After announcing the cutbacks, DTG also put in place a recovery plan. Management vowed to reinstate the profit-sharing and incentive compensation plans, for example, if the company exceeded the revised profit plan target by at least three to five times.
“And guess what? They did!” Cappy said.
For the first quarter of 2002, Dollar Thrifty was the only major publicly owned RAC to report a pre-tax profit margin — 8.7%, Cappy said. “We continued that leadership position through the second quarter and for the entire year.”
For the first half of 2003, Dollar Thrifty continued to lead the industry in pre-tax profit margin, followed closely by Avis, Cappy told attendees.
So what’s in store for car rental in the next few years? Cappy predicted that air travel volume would remain sluggish.
“The airline industry is facing massive deficits over the next several years,” Cappy noted. “Their performance in 2001, 2002 and the first six months of 2003 has been horrible. Their revenue outlook continues to look grim as business travel remains weak and prices low. Their cost outlook is also dismal with labor costs, fuel costs and insurance costs remaining high.” [PAGEBREAK]
However, Cappy pointed out, there are some promising signs. Airline adjustments in hub schedules have led to some savings in distribution and fleet costs. Moreover, some discount carriers like JetBlue and regional airlines like America West are enjoying success in luring bargain-hunting travelers.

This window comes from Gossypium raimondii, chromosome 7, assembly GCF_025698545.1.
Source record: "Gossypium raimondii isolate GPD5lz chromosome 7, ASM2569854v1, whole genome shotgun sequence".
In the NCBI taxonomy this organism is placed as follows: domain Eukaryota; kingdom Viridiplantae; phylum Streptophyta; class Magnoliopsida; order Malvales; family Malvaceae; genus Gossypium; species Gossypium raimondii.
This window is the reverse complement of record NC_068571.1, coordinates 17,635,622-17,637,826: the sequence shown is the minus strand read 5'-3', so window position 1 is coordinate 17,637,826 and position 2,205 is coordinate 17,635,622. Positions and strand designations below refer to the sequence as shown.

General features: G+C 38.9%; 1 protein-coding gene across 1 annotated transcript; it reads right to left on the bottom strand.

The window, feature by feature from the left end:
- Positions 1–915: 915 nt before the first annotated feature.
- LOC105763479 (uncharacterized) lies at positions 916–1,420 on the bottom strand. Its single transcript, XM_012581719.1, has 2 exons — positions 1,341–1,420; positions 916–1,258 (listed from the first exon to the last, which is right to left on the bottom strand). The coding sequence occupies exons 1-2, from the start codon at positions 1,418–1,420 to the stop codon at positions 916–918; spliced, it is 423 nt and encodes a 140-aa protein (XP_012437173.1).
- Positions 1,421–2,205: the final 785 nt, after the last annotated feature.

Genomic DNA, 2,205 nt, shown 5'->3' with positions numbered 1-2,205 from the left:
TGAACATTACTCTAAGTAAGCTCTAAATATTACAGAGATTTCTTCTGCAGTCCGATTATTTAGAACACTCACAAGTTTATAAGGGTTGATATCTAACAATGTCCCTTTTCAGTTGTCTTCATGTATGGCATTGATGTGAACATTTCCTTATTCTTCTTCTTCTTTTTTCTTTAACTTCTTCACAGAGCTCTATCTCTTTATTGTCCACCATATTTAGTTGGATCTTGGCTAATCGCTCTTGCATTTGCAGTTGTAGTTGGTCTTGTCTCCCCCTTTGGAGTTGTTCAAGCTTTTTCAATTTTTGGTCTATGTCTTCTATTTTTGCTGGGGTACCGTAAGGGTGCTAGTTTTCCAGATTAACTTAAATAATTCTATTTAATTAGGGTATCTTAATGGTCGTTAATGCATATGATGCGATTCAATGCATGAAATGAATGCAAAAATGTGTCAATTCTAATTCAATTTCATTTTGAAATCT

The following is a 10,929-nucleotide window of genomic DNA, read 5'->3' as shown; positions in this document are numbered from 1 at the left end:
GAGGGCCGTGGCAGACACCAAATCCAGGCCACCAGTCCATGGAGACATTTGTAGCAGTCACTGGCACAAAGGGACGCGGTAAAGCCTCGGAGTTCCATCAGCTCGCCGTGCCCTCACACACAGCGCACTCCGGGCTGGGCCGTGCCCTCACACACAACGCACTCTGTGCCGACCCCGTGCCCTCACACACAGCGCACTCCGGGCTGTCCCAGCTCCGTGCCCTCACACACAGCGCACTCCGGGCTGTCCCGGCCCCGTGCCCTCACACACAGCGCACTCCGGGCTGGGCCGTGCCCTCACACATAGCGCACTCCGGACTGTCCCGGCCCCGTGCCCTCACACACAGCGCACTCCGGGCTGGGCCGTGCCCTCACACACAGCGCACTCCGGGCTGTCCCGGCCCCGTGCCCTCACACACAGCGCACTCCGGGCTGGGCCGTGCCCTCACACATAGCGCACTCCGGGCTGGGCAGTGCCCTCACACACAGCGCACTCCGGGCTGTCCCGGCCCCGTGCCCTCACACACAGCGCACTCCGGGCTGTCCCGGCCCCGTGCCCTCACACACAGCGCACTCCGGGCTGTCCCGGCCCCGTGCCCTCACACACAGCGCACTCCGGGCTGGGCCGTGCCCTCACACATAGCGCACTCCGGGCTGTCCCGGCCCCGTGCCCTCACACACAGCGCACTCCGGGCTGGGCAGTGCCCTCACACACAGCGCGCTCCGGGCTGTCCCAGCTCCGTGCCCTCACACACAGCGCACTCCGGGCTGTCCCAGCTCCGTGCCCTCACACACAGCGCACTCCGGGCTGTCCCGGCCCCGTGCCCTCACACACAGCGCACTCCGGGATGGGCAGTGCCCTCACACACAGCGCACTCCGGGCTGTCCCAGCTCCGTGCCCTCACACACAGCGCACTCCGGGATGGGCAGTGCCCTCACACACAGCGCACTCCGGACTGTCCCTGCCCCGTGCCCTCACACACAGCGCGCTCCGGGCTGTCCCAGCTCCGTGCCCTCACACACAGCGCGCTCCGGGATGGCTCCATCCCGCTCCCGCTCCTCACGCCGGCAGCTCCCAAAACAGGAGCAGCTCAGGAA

Though air travel isn’t expected to ever return to its pre-9/11 growth pace, passenger volume will continue to rise in coming years, Cappy said. He cited FAA forecasts that air travel passengers will hit the 1 billion milestone in 2013.
Meanwhile, Cappy said, DTG has adopted a growth strategy converting Thrifty from a franchise-based model to a corporate model. The company has set out to acquire Thrifty franchisees in the top 50 airport markets. DTG’s two brands are also consolidating administrative and support functions whenever possible.
But DTG is stopping short of combining counters like ANC did after declaring bankruptcy. Dollar and Thrifty remain separate at all customer touch points.
“The benefits from this change in organization structure provide DTG with a platform for internal growth, cost savings, and cost and capital avoidance,” Cappy said.
Cappy predicted that acquiring Thrifty’s franchises in the top 50 airports will add $300 million to $400 million in rental revenue to DTG’s top line. This revenue would be partly offset, however, by the loss of leasing revenue and fees from franchisees.
Many franchisees have welcomed the chance to sell their business, Cappy said.
“Based upon their enthusiastic response, what we thought would take three and a half to four years to accomplish could likely be achieved in two years,” Cappy said. “When they are ready to sell, they know that there will be a buyer for their business at a very fair price.”
The cost to acquire the remaining top 50 airport locations is estimated to be about $100 million, Cappy said.